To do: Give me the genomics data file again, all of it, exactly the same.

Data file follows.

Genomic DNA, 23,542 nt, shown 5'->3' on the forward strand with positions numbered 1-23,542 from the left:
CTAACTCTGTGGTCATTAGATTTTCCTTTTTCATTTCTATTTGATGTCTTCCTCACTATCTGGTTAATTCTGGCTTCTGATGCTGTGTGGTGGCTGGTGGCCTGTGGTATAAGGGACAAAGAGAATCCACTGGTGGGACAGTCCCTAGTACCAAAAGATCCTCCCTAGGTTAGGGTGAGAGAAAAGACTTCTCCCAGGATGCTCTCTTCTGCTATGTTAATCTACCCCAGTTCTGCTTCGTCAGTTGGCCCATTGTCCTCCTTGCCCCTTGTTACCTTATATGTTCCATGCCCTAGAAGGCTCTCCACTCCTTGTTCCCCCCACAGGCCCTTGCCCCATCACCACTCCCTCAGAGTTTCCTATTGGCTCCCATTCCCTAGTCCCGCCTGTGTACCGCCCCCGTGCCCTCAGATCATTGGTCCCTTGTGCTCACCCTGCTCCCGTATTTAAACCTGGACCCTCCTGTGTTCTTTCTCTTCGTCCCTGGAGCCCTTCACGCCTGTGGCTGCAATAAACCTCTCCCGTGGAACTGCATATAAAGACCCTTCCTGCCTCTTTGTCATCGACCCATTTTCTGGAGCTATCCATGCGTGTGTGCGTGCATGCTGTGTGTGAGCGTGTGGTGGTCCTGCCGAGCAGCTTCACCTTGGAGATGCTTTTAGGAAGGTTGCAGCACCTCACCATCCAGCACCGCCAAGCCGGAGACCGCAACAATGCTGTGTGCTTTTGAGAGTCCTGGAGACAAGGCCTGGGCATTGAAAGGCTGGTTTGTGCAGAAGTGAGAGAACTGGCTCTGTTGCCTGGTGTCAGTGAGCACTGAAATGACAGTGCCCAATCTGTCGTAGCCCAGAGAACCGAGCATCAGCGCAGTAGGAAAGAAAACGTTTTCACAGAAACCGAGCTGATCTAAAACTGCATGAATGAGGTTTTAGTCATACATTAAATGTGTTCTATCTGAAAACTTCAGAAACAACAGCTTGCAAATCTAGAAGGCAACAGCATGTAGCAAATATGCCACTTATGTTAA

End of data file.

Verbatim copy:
Genomic DNA, 23,542 nt, shown 5'->3' on the forward strand with positions numbered 1-23,542 from the left:
CTAACTCTGTGGTCATTAGATTTTCCTTTTTCATTTCTATTTGATGTCTTCCTCACTATCTGGTTAATTCTGGCTTCTGATGCTGTGTGGTGGCTGGTGGCCTGTGGTATAAGGGACAAAGAGAATCCACTGGTGGGACAGTCCCTAGTACCAAAAGATCCTCCCTAGGTTAGGGTGAGAGAAAAGACTTCTCCCAGGATGCTCTCTTCTGCTATGTTAATCTACCCCAGTTCTGCTTCGTCAGTTGGCCCATTGTCCTCCTTGCCCCTTGTTACCTTATATGTTCCATGCCCTAGAAGGCTCTCCACTCCTTGTTCCCCCCACAGGCCCTTGCCCCATCACCACTCCCTCAGAGTTTCCTATTGGCTCCCATTCCCTAGTCCCGCCTGTGTACCGCCCCCGTGCCCTCAGATCATTGGTCCCTTGTGCTCACCCTGCTCCCGTATTTAAACCTGGACCCTCCTGTGTTCTTTCTCTTCGTCCCTGGAGCCCTTCACGCCTGTGGCTGCAATAAACCTCTCCCGTGGAACTGCATATAAAGACCCTTCCTGCCTCTTTGTCATCGACCCATTTTCTGGAGCTATCCATGCGTGTGTGCGTGCATGCTGTGTGTGAGCGTGTGGTGGTCCTGCCGAGCAGCTTCACCTTGGAGATGCTTTTAGGAAGGTTGCAGCACCTCACCATCCAGCACCGCCAAGCCGGAGACCGCAACAATGCTGTGTGCTTTTGAGAGTCCTGGAGACAAGGCCTGGGCATTGAAAGGCTGGTTTGTGCAGAAGTGAGAGAACTGGCTCTGTTGCCTGGTGTCAGTGAGCACTGAAATGACAGTGCCCAATCTGTCGTAGCCCAGAGAACCGAGCATCAGCGCAGTAGGAAAGAAAACGTTTTCACAGAAACCGAGCTGATCTAAAACTGCATGAATGAGGTTTTAGTCATACATTAAATGTGTTCTATCTGAAAACTTCAGAAACAACAGCTTGCAAATCTAGAAGGCAACAGCATGTAGCAAATATGCCACTTATGTTAA